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Scofield, Bowie, ‘Miles Ahead’: Winners from the 59th Grammys

Grammy Award

Guitarist John Scofield, Snarky Puppy, Gregory Porter, and the late David Bowie are some of the big winners.  The 59th Grammy Awards brought a mix of established artists and up-and-comers. Here are some of the winners.

Best Improvised Jazz Solo:
"I'm So Lonesome I Could Cry" - John Scofield, soloist
Best Jazz Instrumental Album:
John Scofield, Country For Old Men

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Credit johnscofield.com
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It’s better late than never for three time Grammy winning guitarist John Scofield.  His latest effort Country For Old Men notched him 2017 Grammys for Best Improvised Jazz Solo and Best Jazz Instrumental Album.  Scofield is a back to back winner in the instrumental album category.  His first Grammy was for 2016’s Past Present. John Scofield wasn’t at the Grammy ceremony to accept his awards.  He’s celebrating his wins on the road between tour dates in Massachusetts and California.

Best Large Ensemble Album:
Presidential Suite: Eight Variations on Freedom - Ted Nash Big Band
Best Instrumental Composition:
"Spoken At Midnight" - Ted Nash, composer (Ted Nash Big Band)

Ted Nash album cover

Composer Ted Nash takes some of the most moving speeches of the 20th century and interprets them into big band jazz compositions. The album has been critically praised by fans and critics alike.  Nash’s Best Instrumental Composition winner Spoken at Midnight is from a speech by Jawaharlal Nehru, first Prime Minister of India.  You can hear the original speech HERE.  

When I hear a speech offered from the soul of a great person, I’m moved by the rhythm, the cadence, the pauses, what it communicates, and even the audience’s reaction. It’s like music. Great political speeches inspire us to believe we are capable of achieving great things together. It is my hope that when people listen to Presidential Suite, they will be reminded not only how far we have come but also how much we still have to do regarding human rights and freedom.” – Ted Nash

Last year Ted spoke with Gary Walker about the album, listen to the interview here.

Best Jazz Vocal Album:
Take Me To the Alley - Gregory Porter

Gregory Porter album cover

Gregory Porter’s latest album Take Me To The Alley is his second straight Grammy award winning release.  The transplant from the West Coast - he spent his formative years in California but now makes his home in New York - previously won the Best Jazz Vocal Album at the 2014 Grammys for Liquid Spirit.  In his acceptance speech, Porter paid tribute to the late singer Al Jarreau.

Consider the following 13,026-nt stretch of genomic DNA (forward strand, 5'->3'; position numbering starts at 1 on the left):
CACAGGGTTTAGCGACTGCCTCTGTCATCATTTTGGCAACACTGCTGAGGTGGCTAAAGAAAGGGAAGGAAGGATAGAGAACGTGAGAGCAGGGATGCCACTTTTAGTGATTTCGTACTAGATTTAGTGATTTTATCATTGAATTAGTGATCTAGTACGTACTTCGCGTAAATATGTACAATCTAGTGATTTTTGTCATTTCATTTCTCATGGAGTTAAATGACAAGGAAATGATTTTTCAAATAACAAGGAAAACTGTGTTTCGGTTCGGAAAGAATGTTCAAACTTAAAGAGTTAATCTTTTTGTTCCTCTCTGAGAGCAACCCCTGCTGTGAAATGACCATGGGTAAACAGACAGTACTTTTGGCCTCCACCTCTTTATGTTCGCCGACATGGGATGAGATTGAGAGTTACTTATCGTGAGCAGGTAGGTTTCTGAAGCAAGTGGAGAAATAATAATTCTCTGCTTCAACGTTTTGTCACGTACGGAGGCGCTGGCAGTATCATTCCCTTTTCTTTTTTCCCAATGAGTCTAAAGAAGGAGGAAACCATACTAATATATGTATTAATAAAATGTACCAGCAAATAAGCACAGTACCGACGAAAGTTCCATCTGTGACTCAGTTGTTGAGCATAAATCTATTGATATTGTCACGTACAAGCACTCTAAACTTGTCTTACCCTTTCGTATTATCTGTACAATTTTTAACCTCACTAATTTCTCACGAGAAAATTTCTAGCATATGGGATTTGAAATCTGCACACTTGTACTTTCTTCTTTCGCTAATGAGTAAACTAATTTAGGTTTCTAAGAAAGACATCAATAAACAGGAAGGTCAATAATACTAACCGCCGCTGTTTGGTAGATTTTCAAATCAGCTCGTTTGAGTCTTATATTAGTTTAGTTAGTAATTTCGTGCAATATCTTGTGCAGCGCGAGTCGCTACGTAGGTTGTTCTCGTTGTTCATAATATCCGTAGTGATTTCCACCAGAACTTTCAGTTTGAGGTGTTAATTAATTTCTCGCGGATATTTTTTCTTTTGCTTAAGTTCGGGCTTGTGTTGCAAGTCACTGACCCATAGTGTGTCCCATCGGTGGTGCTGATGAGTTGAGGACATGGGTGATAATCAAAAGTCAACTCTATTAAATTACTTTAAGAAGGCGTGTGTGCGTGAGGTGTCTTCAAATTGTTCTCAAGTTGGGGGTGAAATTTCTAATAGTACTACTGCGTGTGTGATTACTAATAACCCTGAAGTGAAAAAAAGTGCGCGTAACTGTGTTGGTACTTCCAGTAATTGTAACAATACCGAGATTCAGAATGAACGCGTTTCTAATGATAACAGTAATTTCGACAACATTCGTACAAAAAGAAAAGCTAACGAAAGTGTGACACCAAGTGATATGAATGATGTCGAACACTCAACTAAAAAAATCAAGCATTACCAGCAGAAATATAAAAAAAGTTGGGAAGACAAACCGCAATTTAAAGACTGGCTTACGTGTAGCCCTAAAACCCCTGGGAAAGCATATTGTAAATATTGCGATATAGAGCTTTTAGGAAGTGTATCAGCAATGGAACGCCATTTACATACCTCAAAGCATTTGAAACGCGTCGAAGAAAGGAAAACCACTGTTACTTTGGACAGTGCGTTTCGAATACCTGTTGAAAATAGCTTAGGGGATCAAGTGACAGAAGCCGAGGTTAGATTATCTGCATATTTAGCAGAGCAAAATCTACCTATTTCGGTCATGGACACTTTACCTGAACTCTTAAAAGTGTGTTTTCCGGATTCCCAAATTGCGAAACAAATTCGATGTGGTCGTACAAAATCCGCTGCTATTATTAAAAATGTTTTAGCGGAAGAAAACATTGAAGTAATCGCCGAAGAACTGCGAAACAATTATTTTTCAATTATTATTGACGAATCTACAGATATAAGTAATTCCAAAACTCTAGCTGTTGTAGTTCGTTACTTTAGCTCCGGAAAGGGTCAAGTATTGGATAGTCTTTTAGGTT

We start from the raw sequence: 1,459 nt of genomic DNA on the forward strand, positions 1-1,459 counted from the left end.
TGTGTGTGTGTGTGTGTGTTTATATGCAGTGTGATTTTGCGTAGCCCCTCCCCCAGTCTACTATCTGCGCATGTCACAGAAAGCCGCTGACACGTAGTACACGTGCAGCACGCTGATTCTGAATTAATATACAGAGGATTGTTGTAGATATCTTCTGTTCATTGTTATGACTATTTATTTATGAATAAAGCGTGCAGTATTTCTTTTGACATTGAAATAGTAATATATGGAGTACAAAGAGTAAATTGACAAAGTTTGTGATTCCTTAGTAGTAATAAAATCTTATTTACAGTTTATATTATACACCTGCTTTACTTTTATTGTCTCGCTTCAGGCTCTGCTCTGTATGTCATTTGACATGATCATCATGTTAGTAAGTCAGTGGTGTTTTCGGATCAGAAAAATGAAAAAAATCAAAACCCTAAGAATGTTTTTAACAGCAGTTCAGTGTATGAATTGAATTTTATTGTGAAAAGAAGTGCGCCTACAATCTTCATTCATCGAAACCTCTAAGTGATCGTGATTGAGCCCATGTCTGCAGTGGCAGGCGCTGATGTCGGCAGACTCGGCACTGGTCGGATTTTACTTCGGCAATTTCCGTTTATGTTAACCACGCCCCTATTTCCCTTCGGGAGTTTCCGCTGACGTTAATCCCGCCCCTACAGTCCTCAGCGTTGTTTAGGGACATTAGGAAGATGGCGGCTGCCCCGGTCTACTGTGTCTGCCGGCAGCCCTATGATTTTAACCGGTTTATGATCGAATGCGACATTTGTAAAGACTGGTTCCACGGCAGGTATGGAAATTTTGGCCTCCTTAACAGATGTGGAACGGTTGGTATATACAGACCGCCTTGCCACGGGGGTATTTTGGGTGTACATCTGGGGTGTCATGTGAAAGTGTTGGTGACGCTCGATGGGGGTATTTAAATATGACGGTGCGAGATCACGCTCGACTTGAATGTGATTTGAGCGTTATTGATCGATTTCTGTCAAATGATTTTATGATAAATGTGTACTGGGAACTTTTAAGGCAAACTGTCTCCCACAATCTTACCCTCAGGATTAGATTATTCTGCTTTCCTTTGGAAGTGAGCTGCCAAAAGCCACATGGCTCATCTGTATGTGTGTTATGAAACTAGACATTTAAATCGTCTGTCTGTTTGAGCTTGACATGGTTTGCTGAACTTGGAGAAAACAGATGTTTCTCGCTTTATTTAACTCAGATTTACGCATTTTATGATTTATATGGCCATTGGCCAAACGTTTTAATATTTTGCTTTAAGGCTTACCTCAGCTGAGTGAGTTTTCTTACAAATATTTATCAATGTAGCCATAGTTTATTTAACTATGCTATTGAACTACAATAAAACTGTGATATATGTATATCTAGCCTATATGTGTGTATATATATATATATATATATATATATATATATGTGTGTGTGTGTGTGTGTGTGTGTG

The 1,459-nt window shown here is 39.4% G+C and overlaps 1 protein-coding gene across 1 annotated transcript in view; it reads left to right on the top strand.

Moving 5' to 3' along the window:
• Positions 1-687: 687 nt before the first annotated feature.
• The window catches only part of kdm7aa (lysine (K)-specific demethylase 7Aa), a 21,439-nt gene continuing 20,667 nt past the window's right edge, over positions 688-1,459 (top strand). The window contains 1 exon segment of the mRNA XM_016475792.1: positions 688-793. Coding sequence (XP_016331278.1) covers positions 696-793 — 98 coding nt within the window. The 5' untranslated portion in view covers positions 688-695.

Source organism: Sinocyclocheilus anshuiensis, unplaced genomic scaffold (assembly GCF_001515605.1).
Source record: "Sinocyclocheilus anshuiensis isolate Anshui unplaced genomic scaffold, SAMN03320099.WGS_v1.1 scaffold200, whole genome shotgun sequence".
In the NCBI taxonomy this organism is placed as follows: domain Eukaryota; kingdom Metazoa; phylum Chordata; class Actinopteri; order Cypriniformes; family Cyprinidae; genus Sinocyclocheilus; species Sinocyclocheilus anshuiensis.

Best Compilation Soundtrack For Visual Media:
"Miles Ahead" - (Miles Davis & Various Artists)

Miles Ahead

Miles Ahead certainly wasn’t the highest grossing movie of 2016, but who’s to deny Miles Davis a music award when there’s one to be given?  Don Cheadle stars and directs the film.  He called on two- (now three-) time Grammy award winner Robert Glasper to arrange it.  Glasper also added some of his own compositions. Last year we welcomed Miles Davis' son Erin Davis to speak about the near decade-long process of making the film. Listen to that conversation here.

Best Contemporary Instrumental Album:
Culcha Vulcha - Snarky Puppy

Snarky Puppy
Snarky Puppy

Snarky Puppy have claimed the Best Contemporary Instrumental Album Grammy once again.  The so-called “once Texan, now New York-based quasi-collective” jazz ensemble actually won at three straight Grammy Awards ceremonies.  In 2014 they won Best R&B Performance for “Something” off of the Family Dinner – Volume 1 album with singer Lalah Hathaway. If you haven't seen the band play live, here's your opportunity - a full concert courtesy of WBGO's Jazz Night in America.

Best Alternative Music Album:
Blackstar - David Bowie

Best Rock Performance:
"Blackstar" - David Bowie

Best Rock Song:
"Blackstar" - David Bowie, songwriter
Best Recording Package:  
Blackstar - Jonathan Barnbrook, art director (David Bowie)

Best Engineered Album, Non-Classical:
Blackstar - David Bowie, Tom Elmhirst, Kevin Killen & Tony Visconti, engineers; Joe LaPorta, mastering engineer (David Bowie)

David Bowie, Blackstar
David Bowie, Blackstar

David Bowie’s 25th studio album, Blackstar, was released two days prior to his death on Jan. 10, 2016.  It's now technically his most critically acclaimed album, winning all five Grammy's it was nominated for.  Hard to believe, right?  He previously won a Grammy for Best Short-Form Video for Jazzin' for Blue Jean.  Bowie worked with the Donny McCaslin Quartet on his final studio album.  You can hear saxophonist Donny McCaslin and pianist Jason Lindner on The Checkout, where they talk about the British rockstar's final album HERE.

 
Best Arrangement, Instrumental or A Cappella:
"You and I" - Jacob Collier, arranger (Jacob Collier)

Best Arrangement, Instruments and Vocals:
"Flintstones" - Jacob Collier, arranger (Jacob Collier)

Jacob Collier

Jacob Collier found Grammy favor twice, and it's no surprise it was as an arranger - the young musician has quickly gained fame for his smart and intricate performances where he plays every part. With the help and endorsement of Quincy Jones, Collier has amassed a large online following, where not only his music but also videos are a technical marvel. We were lucky to have him perform in studio on The Checkout

Best Traditional Blues Album:
Porcupine Meat - Bobby Rush

Best Contemporary Blues Album:
The Last Days of Oakland - Fantastic Negrito

Best Latin Jazz Album:
Tribute to Irakere: Live in Marciac - Chucho Valdés